The corona crisis has made it extra clear that capitalism is only one way the market can take form. It can also be quite different. What follows is a plea for a post-corona economy in which the market is once again embedded in the community and can be better regulated by the state.
Adam Smith was optimistic about the possibility of curbing capitalism via the state and embedding it in the values and goals of communities. Karl Marx, on the other hand, simply did not believe that this was possible. Over the last decade, both economists have been proven right. The financial crisis of 2008 and the major recession that followed proved Marx right: unbridled capitalism allowed the financial sector to spiral out of control and drove bubbles into the housing market. The Covid-19 crisis proved Smith right: first, when markets implode, the state takes over and, second, a sense of community can lead to all sorts of initiatives, from help with grocery shopping to switching factory production to make masks to be sold at cost price. What exactly is capitalism anyhow, and how can it be distinguished from the market? According to both Smith and Marx, capitalism is a certain expression of the market and cannot be equated with the concept of the market itself. The market can therefore also be envisioned differently – for example in a post-capitalist economy, an economy that no longer displays the specific characteristics of capitalism.
According to both Smith and Marx, capitalism is a certain expression of the market and cannot be equated with the concept of the market itself.
Remarkably, most contemporary economists and politicians have forgotten the difference between the market and capitalism. The two concepts are often used interchangeably in parlance. What’s more, thinking in terms of capitalism is often confused with economics as a science – as if the whole of economics is dominated by market thinking or, worse, at the service of capitalism. This narrow view does not do justice to the economists who look beyond the mainstream and have a comprehensive knowledge of the classics. The rich history of economic thought can help elucidate the difference between the market and a specifically capitalist interpretation of the market. This analysis allows us to draw out some characteristics of a perfectly feasible post-capitalist market economy: a post-corona economy in which the market is once again embedded in the community and better kept in check by the state.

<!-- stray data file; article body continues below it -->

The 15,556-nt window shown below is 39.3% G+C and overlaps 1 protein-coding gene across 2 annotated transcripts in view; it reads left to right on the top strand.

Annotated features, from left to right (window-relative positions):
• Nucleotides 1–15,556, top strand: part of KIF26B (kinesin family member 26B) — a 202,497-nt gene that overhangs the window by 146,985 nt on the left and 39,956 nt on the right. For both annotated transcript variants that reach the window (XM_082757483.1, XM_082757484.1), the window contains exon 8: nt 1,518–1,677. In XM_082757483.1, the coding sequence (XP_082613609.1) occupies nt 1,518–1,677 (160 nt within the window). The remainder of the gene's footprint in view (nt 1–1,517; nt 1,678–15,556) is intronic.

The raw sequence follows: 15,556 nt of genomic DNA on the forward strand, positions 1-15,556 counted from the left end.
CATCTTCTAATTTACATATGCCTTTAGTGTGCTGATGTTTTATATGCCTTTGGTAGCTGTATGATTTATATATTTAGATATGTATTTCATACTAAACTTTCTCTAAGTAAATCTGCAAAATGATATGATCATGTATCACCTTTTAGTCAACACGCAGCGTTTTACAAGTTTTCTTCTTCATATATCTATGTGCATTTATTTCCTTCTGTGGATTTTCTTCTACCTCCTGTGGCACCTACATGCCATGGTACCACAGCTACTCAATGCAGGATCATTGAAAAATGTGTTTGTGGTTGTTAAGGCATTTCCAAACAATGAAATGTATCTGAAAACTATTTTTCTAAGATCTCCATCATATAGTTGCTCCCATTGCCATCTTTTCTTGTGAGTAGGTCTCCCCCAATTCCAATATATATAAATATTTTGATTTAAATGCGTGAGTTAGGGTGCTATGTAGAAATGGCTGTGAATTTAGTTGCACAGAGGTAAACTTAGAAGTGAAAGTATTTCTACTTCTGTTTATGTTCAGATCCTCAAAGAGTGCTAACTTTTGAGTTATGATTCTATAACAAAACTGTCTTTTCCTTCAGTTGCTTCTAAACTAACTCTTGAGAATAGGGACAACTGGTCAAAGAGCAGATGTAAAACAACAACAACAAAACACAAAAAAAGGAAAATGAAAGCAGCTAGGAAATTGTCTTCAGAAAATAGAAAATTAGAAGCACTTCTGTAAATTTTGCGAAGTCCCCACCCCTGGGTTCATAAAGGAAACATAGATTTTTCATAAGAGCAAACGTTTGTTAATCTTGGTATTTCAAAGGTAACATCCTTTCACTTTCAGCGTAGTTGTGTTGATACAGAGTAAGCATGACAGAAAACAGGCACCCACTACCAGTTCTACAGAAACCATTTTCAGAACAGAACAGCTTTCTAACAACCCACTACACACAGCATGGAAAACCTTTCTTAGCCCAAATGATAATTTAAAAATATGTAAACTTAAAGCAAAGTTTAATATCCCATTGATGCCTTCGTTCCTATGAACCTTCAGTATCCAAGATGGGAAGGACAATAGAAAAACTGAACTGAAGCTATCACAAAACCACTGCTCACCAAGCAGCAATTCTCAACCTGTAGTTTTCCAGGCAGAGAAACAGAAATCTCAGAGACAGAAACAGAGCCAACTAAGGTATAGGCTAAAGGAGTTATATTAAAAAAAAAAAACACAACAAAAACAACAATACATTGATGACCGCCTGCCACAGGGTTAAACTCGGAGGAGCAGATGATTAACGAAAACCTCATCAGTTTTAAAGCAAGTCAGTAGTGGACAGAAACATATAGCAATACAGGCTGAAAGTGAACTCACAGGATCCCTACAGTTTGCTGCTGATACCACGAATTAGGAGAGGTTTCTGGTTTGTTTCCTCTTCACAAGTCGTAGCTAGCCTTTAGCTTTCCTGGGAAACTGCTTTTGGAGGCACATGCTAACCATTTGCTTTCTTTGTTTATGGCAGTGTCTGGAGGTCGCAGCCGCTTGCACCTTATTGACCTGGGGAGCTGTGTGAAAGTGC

The market and the economy
The market is an efficient exchange mechanism for supply and demand. Market transactions are a win-win situation for both buyer and seller; they are both better off than without the swap. But there is a condition for that, as Nobel Prize winners Kenneth Arrow and Gérard Debreu mathematically proved over half a century ago: every participant in the market must have sufficient resources that are in demand. That condition is by no means always met.
For example, John Maynard Keynes recognised that if more labour is offered than demanded during a recession, unemployed people may be willing to work for less than the market wage. Nonetheless, they will simply not be hired because companies will be unable to sell extra products due to a lack of consumer confidence or purchasing power. The labour surplus can therefore not be exchanged. This is why Keynes argued that, in a crisis, the government should create jobs and deploy its purchasing power in the market so that companies can produce more and employ more staff. The Covid-19 crisis has seen governments across the world take on this role on a large scale.
[…] the market is nothing more and nothing less than an exchange mechanism where mutually beneficial transactions can take place. However, those without purchasing power cannot participate in the market.
In developing countries, governments generally lack the necessary capacity for this strategy. Currently, Venezuela is desperately trying to cash in on its gold reserves and a record number of developing countries have knocked on the International Monetary Fund’s door for emergency loans. The development economist and Nobel Prize winner Amartya Sen has explained the famine that he experienced as a child – not from a lack of food, but from a lack of purchasing power on the part of the poor landless population. Meanwhile, food was being exported to other states in India and even abroad, where there was a strong demand for it. A win-win situation for the exporting rice farmers in Bengal and the importers elsewhere, but starvation for landless farmers and unemployed workers.
In short, the market is nothing more and nothing less than an exchange mechanism where mutually beneficial transactions can take place. However, those without purchasing power cannot participate in the market. And without their own resources, such as land to grow their food on or to let out, they cannot earn a living. As a reaction to this, the state has partly begun to take on basic social services in modern times.
Lessons from Adam Smith